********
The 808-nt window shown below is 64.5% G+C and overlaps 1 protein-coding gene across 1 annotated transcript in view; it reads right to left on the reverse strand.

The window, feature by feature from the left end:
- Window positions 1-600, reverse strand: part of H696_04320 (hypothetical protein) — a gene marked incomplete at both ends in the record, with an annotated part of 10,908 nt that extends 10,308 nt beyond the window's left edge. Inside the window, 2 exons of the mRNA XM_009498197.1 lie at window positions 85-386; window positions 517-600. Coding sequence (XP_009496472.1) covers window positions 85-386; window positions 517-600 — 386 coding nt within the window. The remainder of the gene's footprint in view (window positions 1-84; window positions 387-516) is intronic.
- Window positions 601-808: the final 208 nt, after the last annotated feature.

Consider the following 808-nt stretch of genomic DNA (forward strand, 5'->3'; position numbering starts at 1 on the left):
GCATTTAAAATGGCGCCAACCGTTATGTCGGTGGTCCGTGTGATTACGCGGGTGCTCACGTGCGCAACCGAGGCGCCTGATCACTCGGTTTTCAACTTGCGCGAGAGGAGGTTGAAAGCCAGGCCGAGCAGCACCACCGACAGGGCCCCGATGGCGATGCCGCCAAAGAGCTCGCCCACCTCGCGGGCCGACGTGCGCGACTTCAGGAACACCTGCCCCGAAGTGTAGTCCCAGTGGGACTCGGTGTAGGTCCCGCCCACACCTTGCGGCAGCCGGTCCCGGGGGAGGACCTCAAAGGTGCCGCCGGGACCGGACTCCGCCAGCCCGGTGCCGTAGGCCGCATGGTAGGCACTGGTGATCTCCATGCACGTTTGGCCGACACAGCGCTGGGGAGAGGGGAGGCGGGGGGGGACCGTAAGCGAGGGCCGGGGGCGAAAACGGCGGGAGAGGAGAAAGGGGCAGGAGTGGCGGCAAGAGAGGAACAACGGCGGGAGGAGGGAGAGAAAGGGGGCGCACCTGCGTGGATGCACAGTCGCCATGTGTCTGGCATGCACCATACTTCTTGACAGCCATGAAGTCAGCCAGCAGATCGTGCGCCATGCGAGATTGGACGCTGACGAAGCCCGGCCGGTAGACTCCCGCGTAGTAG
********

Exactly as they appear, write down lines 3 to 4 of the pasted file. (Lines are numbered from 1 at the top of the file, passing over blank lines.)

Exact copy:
- Window positions 1-600, reverse strand: part of H696_04320 (hypothetical protein) — a gene marked incomplete at both ends in the record, with an annotated part of 10,908 nt that extends 10,308 nt beyond the window's left edge. Inside the window, 2 exons of the mRNA XM_009498197.1 lie at window positions 85-386; window positions 517-600. Coding sequence (XP_009496472.1) covers window positions 85-386; window positions 517-600 — 386 coding nt within the window. The remainder of the gene's footprint in view (window positions 1-84; window positions 387-516) is intronic.
- Window positions 601-808: the final 208 nt, after the last annotated feature.